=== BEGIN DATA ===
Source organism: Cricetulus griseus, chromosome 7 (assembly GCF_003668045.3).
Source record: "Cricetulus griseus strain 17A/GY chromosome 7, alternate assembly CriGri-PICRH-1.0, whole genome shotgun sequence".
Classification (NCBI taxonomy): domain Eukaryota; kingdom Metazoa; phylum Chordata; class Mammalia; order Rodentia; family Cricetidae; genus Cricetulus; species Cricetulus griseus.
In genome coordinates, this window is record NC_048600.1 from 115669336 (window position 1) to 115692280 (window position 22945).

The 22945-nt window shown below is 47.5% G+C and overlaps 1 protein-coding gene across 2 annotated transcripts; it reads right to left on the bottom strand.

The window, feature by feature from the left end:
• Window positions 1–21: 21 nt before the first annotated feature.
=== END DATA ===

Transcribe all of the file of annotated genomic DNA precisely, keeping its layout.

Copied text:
Source organism: Cricetulus griseus, chromosome 7 (assembly GCF_003668045.3).
Source record: "Cricetulus griseus strain 17A/GY chromosome 7, alternate assembly CriGri-PICRH-1.0, whole genome shotgun sequence".
Classification (NCBI taxonomy): domain Eukaryota; kingdom Metazoa; phylum Chordata; class Mammalia; order Rodentia; family Cricetidae; genus Cricetulus; species Cricetulus griseus.
In genome coordinates, this window is record NC_048600.1 from 115669336 (window position 1) to 115692280 (window position 22945).

The 22945-nt window shown below is 47.5% G+C and overlaps 1 protein-coding gene across 2 annotated transcripts; it reads right to left on the bottom strand.

The window, feature by feature from the left end:
• Window positions 1–21: 21 nt before the first annotated feature.